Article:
There are better ways to optimize your recovery and, therefore, your strength gains. The best course is to add a light workout or a couple in addition to your heavy session. Once again, I recommend Bill Starr’s programs.
If you’re really serious about strength training, you need to separate your speed workout. In addition, when you use really low reps for both dynamic sessions and maximum effort sessions, you place far less strain on your muscles. You don’t do any traumatic tissue damage, as you do with repetition workouts. You simply don’t get as sore, so you’re ready to lift again after two to three days of rest.
If you have a body part that lags behind the others in strength gains, try adding some extra sessions. For example, say you train your upper body two days a week, using a speed workout on Monday and a heavy, maximum effort workout on Thursday, and your lagging body part is chest. Try adding a light workout on Saturday, something like 30 percent of your maximum weight on the bench press for 12 sets of four reps each. After a few weeks add another light workout on Tuesday, say 10 sets of pushups for five reps each.
If you don’t get anything else out of the busting of this myth, at least understand that there are better ways to recover than just sitting around watching television and claiming that you can’t help around the house because you have to recuperate.
Myth 7: You cannot gain a lot of mass and a lot of strength at the same time.
Despite my previous comments regarding the difference between training for mass and training for strength, a lot of lifters and writers are wrong when they perpetuate this myth. All you have to do is look at he super heavy weight powerlifters or Olympic lifters or any of the World’s Strongest Man competitors.
At the Westside Barbell Club the main complaint from some of the lifters is that they gain to much muscle and have to move up two or three weight classes. And that’s despite their efforts to keep that from happening. The added mass is simply a by product of their training.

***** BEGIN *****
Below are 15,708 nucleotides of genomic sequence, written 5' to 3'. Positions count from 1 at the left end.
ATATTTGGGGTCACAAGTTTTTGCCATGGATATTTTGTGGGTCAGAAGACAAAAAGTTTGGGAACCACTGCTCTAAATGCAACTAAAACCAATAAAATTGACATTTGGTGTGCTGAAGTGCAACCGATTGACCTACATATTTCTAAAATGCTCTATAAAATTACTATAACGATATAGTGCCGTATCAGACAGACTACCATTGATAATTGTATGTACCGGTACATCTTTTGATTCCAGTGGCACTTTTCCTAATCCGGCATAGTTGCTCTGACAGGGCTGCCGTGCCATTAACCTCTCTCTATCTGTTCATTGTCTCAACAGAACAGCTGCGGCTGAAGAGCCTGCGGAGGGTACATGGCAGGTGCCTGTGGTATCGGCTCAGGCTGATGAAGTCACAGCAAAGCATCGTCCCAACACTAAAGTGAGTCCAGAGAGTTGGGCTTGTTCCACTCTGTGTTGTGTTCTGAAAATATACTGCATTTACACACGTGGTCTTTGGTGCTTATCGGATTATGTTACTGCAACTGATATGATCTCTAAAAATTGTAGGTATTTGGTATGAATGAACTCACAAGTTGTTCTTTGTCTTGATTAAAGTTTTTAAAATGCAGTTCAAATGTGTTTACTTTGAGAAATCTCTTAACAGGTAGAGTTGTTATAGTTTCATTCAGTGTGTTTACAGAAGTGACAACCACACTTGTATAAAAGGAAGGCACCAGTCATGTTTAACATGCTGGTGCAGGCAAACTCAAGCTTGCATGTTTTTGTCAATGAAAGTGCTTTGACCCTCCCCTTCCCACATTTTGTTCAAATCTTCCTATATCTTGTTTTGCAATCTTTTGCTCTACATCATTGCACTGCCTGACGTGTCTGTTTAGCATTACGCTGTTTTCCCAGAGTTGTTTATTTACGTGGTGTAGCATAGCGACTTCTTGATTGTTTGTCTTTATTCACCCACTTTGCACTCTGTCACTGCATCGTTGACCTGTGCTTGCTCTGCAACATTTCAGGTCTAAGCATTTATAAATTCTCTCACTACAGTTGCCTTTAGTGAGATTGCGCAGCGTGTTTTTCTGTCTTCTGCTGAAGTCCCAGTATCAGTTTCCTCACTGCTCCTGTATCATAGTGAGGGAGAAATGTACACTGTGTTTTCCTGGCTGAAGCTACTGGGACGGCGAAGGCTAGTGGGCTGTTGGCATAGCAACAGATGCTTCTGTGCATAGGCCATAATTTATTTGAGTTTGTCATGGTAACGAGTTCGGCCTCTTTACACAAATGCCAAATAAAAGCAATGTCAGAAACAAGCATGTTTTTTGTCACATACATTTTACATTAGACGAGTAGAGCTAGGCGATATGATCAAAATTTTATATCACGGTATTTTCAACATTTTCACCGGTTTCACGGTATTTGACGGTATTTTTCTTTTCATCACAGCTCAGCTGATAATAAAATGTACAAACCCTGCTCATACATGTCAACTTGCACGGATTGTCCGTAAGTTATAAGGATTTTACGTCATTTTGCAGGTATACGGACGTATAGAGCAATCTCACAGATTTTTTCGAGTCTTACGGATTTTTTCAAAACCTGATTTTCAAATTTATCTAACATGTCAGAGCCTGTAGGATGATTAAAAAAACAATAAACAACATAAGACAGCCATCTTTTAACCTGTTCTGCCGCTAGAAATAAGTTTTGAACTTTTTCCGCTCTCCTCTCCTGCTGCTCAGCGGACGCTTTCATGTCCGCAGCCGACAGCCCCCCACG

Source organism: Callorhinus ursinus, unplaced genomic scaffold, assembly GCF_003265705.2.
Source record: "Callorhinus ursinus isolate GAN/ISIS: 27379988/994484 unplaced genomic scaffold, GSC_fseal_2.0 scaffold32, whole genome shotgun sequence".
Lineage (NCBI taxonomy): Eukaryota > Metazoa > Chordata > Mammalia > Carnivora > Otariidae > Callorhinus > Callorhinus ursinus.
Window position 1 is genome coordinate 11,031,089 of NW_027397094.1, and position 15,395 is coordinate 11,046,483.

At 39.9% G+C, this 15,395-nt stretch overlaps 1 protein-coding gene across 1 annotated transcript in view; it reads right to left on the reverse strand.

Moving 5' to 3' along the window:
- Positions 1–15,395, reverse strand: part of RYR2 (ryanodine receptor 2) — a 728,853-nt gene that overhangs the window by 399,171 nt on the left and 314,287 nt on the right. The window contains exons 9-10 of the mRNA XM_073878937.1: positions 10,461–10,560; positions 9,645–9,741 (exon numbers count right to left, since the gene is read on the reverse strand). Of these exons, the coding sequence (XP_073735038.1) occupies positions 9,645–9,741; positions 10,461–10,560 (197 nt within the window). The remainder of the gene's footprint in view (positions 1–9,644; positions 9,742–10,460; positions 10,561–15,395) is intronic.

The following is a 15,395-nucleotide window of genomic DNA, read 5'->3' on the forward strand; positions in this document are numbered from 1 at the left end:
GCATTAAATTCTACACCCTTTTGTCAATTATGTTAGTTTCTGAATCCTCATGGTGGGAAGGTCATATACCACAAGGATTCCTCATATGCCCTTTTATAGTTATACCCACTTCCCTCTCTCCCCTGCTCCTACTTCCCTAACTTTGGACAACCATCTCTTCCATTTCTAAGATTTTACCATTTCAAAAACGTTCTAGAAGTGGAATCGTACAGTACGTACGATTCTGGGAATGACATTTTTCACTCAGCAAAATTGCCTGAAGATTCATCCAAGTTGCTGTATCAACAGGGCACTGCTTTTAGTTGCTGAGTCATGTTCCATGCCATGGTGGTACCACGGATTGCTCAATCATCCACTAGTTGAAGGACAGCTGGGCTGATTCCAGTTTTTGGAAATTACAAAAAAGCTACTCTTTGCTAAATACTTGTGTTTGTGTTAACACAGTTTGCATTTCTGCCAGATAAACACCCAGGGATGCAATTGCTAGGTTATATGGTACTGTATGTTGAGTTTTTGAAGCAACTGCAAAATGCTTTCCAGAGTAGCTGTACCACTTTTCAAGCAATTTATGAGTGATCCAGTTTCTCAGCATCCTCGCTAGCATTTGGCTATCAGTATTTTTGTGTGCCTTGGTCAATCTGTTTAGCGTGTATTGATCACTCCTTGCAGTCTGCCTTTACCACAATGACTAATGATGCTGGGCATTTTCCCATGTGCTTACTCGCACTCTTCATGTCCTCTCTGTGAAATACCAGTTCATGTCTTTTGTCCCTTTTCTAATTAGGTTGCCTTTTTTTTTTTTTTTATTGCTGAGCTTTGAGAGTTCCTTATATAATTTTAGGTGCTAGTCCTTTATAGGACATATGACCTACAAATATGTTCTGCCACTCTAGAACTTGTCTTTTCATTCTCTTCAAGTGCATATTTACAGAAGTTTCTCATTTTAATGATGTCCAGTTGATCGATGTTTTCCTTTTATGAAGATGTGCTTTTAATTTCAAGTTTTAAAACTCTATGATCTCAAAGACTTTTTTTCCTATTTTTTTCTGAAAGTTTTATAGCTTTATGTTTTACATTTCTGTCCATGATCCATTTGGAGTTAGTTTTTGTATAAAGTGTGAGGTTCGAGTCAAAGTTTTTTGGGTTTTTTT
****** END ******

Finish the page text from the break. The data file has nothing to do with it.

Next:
Old time lifters like Doug Hepburn and Pat Casey were very good at gaining both strength and muscle. The key was that they performed all their low rep strength work first. Then, when their nervous systems were properly heightened, they did their repetition work.
You can do the same. Whether it’s a heavy session or a speed workout, do your repetition work after your low rep work. Just don’t go overboard with the number of sets. Four to five sets maximum should be optimal.
Now that we’ve busted some of the most basic myths about building strength, let’s design a program that puts your new knowledge to use.
Pure Power Routine
This workout is designed with competitive powerlifters in mind, but it will be equally effective for beginning lifters who need to use a full body workout or for bodybuilders at any level who have only trained with repetition workouts to this point. The bottom line, however, is that it’s a good all around routine for anyone who wants to focus on strength and power alone.
You perform the workout three times a week. The most popular schedule is Monday, Wednsday and Friday.
Workout 1: Dynamic and Repetition
Speed squats 10 x 2
Speed benches 8 x 3
Power cleans 6 x 3
Chinups 4 x 6-8
Parallel bar dips 3 x 8-10
Hanging leg raises 3 x 20
Workout 2: Light and Recovery
Front squats 8 x 3
Explosive rep pushups 8 x 3
Pullovers 3 x 10
Cable Curls 3 x 10
Steep-incline situps 3 x 20
Workout 3: Heavy and Maximum effort
Bottom position squats or sumo deadlifts 5-8 x 1 - 3
Bottom position bench presses, rack lockouts or incline presses 5-8 x 1 - 3
Bent over rows 4 x 6 - 8
Skull crushers 3 x 10
Barbell curls 3 x 10
Hanging leg raises 3 x 20
Summing It Up
Hopefully you come away from this discussion with a better understanding of strength training. Despite the apparent similarities, there are some striking differences between strength training and bodybuilding. The better you understand that, the better you’ll be at either one.
If you're looking to combine bodybuilding and powerlifting be sure to visit our "PowerBuilding Portal".
This article was taken from : Iron Man Magazine June 2003 Issue Written by: C.S. Sloan